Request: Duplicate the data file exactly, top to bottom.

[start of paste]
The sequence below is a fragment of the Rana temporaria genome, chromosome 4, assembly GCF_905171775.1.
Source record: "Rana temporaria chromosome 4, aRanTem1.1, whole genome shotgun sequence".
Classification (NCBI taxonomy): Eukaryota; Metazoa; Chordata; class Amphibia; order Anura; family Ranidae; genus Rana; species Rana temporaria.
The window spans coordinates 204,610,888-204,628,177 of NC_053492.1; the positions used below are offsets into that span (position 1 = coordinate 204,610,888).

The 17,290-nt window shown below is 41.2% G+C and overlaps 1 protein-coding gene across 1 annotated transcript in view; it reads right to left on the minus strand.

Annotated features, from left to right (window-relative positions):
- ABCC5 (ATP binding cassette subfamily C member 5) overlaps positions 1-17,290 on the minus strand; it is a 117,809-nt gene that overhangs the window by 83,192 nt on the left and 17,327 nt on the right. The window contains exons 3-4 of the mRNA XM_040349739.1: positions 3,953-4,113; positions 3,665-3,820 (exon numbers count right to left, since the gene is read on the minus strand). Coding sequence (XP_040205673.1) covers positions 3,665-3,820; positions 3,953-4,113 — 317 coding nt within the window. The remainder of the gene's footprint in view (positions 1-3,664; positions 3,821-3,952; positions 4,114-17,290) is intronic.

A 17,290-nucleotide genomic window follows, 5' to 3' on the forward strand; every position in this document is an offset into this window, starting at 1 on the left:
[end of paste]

The sequence below is a fragment of the Rana temporaria genome, chromosome 4, assembly GCF_905171775.1.
Source record: "Rana temporaria chromosome 4, aRanTem1.1, whole genome shotgun sequence".
Classification (NCBI taxonomy): Eukaryota; Metazoa; Chordata; class Amphibia; order Anura; family Ranidae; genus Rana; species Rana temporaria.
The window spans coordinates 204,610,888-204,628,177 of NC_053492.1; the positions used below are offsets into that span (position 1 = coordinate 204,610,888).

The 17,290-nt window shown below is 41.2% G+C and overlaps 1 protein-coding gene across 1 annotated transcript in view; it reads right to left on the minus strand.

Annotated features, from left to right (window-relative positions):
- ABCC5 (ATP binding cassette subfamily C member 5) overlaps positions 1-17,290 on the minus strand; it is a 117,809-nt gene that overhangs the window by 83,192 nt on the left and 17,327 nt on the right. The window contains exons 3-4 of the mRNA XM_040349739.1: positions 3,953-4,113; positions 3,665-3,820 (exon numbers count right to left, since the gene is read on the minus strand). Coding sequence (XP_040205673.1) covers positions 3,665-3,820; positions 3,953-4,113 — 317 coding nt within the window. The remainder of the gene's footprint in view (positions 1-3,664; positions 3,821-3,952; positions 4,114-17,290) is intronic.

A 17,290-nucleotide genomic window follows, 5' to 3' on the forward strand; every position in this document is an offset into this window, starting at 1 on the left: